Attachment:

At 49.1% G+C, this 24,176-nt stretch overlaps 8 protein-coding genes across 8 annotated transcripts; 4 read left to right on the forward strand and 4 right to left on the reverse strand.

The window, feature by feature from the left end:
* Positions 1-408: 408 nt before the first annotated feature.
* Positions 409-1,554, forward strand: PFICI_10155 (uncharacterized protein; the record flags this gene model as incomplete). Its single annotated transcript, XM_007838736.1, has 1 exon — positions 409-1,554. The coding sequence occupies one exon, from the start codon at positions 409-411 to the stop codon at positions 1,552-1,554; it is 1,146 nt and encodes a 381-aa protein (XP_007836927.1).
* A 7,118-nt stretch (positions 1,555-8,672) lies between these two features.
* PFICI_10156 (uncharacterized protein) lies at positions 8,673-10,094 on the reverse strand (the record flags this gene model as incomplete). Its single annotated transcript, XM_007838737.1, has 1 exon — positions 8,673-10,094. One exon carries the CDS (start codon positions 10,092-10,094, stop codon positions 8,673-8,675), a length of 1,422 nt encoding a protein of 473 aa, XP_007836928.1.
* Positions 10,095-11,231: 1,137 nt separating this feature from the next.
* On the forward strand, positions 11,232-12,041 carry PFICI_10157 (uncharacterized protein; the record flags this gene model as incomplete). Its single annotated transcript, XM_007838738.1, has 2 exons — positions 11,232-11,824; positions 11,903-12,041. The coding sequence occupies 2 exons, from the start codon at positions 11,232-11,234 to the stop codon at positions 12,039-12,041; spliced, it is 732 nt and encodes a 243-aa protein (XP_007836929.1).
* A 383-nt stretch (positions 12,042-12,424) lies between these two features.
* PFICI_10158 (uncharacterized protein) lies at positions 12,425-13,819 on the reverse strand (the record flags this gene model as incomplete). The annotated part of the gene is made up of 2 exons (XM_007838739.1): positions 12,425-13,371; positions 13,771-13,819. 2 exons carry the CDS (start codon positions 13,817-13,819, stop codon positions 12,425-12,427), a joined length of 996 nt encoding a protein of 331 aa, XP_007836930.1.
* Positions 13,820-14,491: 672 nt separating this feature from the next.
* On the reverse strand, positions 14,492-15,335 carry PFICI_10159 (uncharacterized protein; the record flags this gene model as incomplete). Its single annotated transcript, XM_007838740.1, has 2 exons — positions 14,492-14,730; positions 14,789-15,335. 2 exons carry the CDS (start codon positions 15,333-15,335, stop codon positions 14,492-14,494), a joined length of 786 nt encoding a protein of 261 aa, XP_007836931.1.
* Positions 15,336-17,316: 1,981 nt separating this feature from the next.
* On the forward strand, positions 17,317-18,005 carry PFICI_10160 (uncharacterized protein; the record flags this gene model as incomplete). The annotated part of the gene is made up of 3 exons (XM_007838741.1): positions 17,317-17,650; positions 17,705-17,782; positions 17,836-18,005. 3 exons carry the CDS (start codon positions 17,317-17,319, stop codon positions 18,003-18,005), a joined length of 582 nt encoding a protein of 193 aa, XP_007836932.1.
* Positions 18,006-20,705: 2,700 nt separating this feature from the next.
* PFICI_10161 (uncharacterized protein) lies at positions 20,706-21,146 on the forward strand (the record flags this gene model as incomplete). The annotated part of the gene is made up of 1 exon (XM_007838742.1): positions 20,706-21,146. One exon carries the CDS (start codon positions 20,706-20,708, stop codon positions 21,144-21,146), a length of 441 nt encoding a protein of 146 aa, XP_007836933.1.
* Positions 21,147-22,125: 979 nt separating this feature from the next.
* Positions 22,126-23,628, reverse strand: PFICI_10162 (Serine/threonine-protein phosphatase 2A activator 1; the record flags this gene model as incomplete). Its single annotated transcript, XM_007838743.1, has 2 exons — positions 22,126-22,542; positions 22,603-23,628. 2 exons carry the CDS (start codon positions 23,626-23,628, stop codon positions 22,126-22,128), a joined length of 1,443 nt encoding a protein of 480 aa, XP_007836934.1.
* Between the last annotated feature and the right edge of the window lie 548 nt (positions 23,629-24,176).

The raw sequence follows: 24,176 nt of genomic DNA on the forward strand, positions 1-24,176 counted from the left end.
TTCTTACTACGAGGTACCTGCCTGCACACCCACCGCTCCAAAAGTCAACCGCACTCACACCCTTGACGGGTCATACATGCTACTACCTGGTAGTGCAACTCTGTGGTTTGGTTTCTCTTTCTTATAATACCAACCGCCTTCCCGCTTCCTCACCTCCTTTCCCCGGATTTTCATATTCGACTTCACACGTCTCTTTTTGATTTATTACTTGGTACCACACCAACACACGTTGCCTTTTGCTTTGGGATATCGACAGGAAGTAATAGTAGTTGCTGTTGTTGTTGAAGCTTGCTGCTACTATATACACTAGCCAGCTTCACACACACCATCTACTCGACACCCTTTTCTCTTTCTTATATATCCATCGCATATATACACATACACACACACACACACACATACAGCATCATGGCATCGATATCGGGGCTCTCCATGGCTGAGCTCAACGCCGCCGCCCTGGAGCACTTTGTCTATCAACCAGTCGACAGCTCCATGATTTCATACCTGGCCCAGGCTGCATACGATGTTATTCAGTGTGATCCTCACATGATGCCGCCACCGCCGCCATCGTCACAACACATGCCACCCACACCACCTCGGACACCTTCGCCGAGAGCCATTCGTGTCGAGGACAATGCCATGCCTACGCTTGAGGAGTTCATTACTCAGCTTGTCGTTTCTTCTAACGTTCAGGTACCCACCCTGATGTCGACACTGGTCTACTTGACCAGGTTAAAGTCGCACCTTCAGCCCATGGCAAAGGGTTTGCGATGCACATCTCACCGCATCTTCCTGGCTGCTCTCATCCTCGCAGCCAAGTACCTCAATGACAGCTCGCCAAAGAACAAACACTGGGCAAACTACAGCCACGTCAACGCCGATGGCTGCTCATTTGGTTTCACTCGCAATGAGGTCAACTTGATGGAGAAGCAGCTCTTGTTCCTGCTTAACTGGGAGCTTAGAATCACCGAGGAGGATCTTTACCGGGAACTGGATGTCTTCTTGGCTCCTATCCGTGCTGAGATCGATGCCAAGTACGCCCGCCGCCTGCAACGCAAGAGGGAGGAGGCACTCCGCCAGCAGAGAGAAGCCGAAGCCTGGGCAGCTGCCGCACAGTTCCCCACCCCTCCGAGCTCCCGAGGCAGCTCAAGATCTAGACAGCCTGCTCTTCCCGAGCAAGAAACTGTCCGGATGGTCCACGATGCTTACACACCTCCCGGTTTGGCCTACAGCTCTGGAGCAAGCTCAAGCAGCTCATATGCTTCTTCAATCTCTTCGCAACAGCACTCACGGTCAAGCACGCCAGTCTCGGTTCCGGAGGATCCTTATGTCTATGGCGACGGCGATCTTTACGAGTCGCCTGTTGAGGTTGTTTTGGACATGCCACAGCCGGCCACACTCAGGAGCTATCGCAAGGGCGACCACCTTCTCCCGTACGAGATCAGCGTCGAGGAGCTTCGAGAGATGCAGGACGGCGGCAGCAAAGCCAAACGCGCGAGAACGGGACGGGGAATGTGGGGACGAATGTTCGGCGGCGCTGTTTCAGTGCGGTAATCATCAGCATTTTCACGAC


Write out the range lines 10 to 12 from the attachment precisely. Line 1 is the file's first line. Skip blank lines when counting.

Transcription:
* PFICI_10158 (uncharacterized protein) lies at positions 12,425-13,819 on the reverse strand (the record flags this gene model as incomplete). The annotated part of the gene is made up of 2 exons (XM_007838739.1): positions 12,425-13,371; positions 13,771-13,819. 2 exons carry the CDS (start codon positions 13,817-13,819, stop codon positions 12,425-12,427), a joined length of 996 nt encoding a protein of 331 aa, XP_007836930.1.
* Positions 13,820-14,491: 672 nt separating this feature from the next.
* On the reverse strand, positions 14,492-15,335 carry PFICI_10159 (uncharacterized protein; the record flags this gene model as incomplete). Its single annotated transcript, XM_007838740.1, has 2 exons — positions 14,492-14,730; positions 14,789-15,335. 2 exons carry the CDS (start codon positions 15,333-15,335, stop codon positions 14,492-14,494), a joined length of 786 nt encoding a protein of 261 aa, XP_007836931.1.